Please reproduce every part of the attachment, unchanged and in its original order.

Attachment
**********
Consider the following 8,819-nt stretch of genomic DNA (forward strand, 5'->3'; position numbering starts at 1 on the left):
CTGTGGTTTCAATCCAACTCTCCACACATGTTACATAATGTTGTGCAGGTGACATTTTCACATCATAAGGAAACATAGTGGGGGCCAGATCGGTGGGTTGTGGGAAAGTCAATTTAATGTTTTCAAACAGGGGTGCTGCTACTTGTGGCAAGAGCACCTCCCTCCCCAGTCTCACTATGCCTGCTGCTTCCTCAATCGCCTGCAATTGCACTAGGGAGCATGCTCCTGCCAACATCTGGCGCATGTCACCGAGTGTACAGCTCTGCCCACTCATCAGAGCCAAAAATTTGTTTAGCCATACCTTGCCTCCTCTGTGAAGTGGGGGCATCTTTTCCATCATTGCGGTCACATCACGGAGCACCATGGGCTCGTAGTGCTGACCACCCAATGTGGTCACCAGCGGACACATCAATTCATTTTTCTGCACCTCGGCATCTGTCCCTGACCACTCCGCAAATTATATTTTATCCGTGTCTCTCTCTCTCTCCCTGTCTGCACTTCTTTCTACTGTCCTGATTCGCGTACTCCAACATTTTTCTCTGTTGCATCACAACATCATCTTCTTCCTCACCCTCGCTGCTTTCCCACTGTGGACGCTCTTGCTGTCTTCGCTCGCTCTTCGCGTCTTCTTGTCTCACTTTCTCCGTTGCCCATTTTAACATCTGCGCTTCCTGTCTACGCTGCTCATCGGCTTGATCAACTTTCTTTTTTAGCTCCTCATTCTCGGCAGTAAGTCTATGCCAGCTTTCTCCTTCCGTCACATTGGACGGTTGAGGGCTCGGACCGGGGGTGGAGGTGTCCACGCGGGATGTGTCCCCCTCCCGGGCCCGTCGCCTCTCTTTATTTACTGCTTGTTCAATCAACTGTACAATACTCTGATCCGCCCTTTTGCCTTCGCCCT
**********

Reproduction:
Consider the following 8,819-nt stretch of genomic DNA (forward strand, 5'->3'; position numbering starts at 1 on the left):
CTGTGGTTTCAATCCAACTCTCCACACATGTTACATAATGTTGTGCAGGTGACATTTTCACATCATAAGGAAACATAGTGGGGGCCAGATCGGTGGGTTGTGGGAAAGTCAATTTAATGTTTTCAAACAGGGGTGCTGCTACTTGTGGCAAGAGCACCTCCCTCCCCAGTCTCACTATGCCTGCTGCTTCCTCAATCGCCTGCAATTGCACTAGGGAGCATGCTCCTGCCAACATCTGGCGCATGTCACCGAGTGTACAGCTCTGCCCACTCATCAGAGCCAAAAATTTGTTTAGCCATACCTTGCCTCCTCTGTGAAGTGGGGGCATCTTTTCCATCATTGCGGTCACATCACGGAGCACCATGGGCTCGTAGTGCTGACCACCCAATGTGGTCACCAGCGGACACATCAATTCATTTTTCTGCACCTCGGCATCTGTCCCTGACCACTCCGCAAATTATATTTTATCCGTGTCTCTCTCTCTCTCCCTGTCTGCACTTCTTTCTACTGTCCTGATTCGCGTACTCCAACATTTTTCTCTGTTGCATCACAACATCATCTTCTTCCTCACCCTCGCTGCTTTCCCACTGTGGACGCTCTTGCTGTCTTCGCTCGCTCTTCGCGTCTTCTTGTCTCACTTTCTCCGTTGCCCATTTTAACATCTGCGCTTCCTGTCTACGCTGCTCATCGGCTTGATCAACTTTCTTTTTTAGCTCCTCATTCTCGGCAGTAAGTCTATGCCAGCTTTCTCCTTCCGTCACATTGGACGGTTGAGGGCTCGGACCGGGGGTGGAGGTGTCCACGCGGGATGTGTCCCCCTCCCGGGCCCGTCGCCTCTCTTTATTTACTGCTTGTTCAATCAACTGTACAATACTCTGATCCGCCCTTTTGCCTTCGCCCT